Japan’s Venice Biennale 2012 Pavilion
The Mayans were right all along that this is the beginning of the End. It is the end of stodgy, dead, stale, white-walled, superfluous, orthogonal architecture.
As a global society we have been confined to the rules, boundaries, boxes, standards, and canons of some self appointed all-knowing higher order … and I believe the end has finally arrived. Toyo Ito, Frank Gehry, Zaha Hadid, Tadao Ando, Peter Zumthor, Bjark Ingels, and a host of other architects have taken an oath to destroy that accursed manual titled: How to be an Architect, and set out to create an entirely new world of thought. And of course the Next Age is being MADE IN JAPAN.
With his latest project Toyo Ito—who acted more as a guide than an “architect”—has helped orchestrate what this year’s Venice Biennale is calling its “Best Pavilion”. The best part is that it is neither a pavilion, nor a house, nor a structure but something between all of them. It hybridizes the needs of so many through one entity. And shouldn’t it? Shouldn’t architecture reflect and enhance the era in which it exists? It was Mr. Frank Gehry (who in my eyes fathered this movement) who said “I don’t want to be timeless; I want to be relevant”.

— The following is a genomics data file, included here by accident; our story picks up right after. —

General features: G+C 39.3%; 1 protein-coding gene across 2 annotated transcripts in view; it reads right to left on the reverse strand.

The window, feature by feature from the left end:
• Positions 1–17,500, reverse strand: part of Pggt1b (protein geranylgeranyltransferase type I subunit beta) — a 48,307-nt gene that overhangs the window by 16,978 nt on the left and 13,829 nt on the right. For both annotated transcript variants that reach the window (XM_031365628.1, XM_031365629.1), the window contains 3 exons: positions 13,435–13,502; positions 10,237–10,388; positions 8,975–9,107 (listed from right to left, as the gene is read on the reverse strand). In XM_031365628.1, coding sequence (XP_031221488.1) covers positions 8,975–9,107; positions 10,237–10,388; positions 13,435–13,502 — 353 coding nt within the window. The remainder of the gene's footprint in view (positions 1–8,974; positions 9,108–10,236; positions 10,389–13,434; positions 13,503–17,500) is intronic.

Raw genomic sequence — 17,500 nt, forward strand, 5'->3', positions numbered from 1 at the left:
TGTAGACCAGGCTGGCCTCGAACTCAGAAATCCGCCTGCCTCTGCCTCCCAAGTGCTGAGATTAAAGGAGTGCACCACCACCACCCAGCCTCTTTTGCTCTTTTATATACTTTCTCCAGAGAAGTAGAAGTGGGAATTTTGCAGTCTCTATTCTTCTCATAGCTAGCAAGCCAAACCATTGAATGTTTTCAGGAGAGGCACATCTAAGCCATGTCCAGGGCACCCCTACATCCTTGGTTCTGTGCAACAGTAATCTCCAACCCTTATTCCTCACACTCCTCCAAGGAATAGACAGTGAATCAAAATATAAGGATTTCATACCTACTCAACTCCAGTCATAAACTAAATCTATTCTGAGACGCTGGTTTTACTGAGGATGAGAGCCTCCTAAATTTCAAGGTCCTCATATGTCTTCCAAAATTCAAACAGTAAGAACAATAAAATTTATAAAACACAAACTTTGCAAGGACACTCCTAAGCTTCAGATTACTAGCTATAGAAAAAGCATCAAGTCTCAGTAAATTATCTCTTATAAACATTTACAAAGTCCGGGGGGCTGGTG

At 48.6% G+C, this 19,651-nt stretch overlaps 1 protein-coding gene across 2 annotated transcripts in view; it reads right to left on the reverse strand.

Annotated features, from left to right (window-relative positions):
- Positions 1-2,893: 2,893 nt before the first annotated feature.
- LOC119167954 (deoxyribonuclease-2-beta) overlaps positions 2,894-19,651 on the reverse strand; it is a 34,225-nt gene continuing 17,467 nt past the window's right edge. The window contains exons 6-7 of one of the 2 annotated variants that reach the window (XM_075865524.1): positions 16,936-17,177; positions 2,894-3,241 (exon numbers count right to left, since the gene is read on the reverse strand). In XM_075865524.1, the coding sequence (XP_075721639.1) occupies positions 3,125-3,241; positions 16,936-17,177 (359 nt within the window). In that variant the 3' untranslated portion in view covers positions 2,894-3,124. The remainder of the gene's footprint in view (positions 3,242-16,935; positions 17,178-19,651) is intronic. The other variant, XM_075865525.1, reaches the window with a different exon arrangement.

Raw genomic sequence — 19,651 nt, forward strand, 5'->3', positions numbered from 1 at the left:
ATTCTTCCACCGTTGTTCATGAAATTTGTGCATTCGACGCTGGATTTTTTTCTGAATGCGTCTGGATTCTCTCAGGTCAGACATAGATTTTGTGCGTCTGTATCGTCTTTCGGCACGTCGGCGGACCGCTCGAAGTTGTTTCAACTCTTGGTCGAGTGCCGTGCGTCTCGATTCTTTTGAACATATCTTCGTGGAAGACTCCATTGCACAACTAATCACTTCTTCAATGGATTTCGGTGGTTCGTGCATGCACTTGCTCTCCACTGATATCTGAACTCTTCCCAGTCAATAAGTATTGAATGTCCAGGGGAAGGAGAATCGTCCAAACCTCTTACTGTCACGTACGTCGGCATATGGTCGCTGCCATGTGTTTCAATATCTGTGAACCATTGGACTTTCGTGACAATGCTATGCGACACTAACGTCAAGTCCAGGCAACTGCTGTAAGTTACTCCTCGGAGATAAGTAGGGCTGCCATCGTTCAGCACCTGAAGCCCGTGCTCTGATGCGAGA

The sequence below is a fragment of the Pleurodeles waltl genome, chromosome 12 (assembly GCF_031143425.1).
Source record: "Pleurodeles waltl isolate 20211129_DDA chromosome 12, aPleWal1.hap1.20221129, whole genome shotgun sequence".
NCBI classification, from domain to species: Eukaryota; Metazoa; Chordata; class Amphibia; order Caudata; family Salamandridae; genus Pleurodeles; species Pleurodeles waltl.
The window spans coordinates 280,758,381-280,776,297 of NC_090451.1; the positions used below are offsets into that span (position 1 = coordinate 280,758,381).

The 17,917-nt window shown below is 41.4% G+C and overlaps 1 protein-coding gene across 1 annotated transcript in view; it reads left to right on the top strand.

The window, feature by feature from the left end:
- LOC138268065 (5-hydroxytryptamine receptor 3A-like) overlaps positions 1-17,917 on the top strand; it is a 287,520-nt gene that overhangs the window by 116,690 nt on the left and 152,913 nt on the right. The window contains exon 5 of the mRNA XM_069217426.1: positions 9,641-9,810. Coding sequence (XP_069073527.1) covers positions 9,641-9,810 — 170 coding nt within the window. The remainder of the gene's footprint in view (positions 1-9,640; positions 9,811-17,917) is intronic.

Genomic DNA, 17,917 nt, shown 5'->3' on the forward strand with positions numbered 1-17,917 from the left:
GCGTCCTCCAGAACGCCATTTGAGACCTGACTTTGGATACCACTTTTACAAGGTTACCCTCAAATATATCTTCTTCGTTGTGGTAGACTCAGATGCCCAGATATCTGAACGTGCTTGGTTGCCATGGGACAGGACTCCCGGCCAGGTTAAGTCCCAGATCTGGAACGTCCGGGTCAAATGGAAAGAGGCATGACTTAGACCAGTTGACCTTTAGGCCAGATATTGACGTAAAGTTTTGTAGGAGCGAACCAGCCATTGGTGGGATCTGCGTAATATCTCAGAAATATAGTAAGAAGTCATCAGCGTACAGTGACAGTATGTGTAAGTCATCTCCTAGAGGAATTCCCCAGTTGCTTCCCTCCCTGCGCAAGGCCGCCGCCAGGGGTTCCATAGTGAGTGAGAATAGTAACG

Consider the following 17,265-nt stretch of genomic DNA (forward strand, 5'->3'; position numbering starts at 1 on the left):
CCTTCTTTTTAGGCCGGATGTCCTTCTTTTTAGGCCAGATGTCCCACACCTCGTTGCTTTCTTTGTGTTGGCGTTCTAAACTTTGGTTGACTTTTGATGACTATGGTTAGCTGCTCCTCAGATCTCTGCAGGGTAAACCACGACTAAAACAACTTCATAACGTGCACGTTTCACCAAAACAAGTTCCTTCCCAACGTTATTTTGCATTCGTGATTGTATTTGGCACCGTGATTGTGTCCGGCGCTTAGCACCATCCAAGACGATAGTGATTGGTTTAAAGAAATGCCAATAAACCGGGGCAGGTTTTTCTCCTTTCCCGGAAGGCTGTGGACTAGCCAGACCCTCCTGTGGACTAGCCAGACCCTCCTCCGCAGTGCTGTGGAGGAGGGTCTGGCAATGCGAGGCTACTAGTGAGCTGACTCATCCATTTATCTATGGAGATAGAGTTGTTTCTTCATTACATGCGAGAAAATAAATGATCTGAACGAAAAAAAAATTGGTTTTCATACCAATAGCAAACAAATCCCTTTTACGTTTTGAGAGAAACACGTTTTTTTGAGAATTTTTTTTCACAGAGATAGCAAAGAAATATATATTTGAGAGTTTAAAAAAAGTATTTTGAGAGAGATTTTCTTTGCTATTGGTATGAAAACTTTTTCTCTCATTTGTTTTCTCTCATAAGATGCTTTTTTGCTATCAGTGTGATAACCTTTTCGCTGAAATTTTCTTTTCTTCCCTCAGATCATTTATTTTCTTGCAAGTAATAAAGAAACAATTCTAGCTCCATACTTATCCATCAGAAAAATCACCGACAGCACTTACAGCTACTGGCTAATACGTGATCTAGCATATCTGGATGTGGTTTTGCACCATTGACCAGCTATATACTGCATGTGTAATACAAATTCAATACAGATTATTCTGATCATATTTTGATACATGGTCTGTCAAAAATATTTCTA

I grow weary of seeing structures and buildings that are so self-righteous that they bend the occupant to their will. But rest assured that a new age is upon us.
Riddled with disaster, both natural and unnatural, the lovely island of Japan has stood through the ages as something of an enigma—at least in my eyes. As a culture they have single-handedly lead, pioneered and/or re-written each chief era of contemporary society. From perfecting the structure of governments (see Shogun Society), to inspiring the Impressionist movement (see Japanese woodcuts), and giving Minimalist artists their start (see the Japanese Tea Ceremony) the Japanese have suffered harshly yet contributed greatly to the world. The key to their constant innovation is that they’ve had to adapt and rebuild their culture countless times without losing the essence of their Japan-ness, there was no book of laws and rules; they simply had to learn as they went, so it seems almost customary for them to truly perfect the Deconstruction Gehry began in the 1980’s. Ito and his pavilion are truly remarkable.
Though sometimes it may seem that we are running in circles, coming up short, or just plain lost; we must persevere. We are all leaning as we go. Enjoy!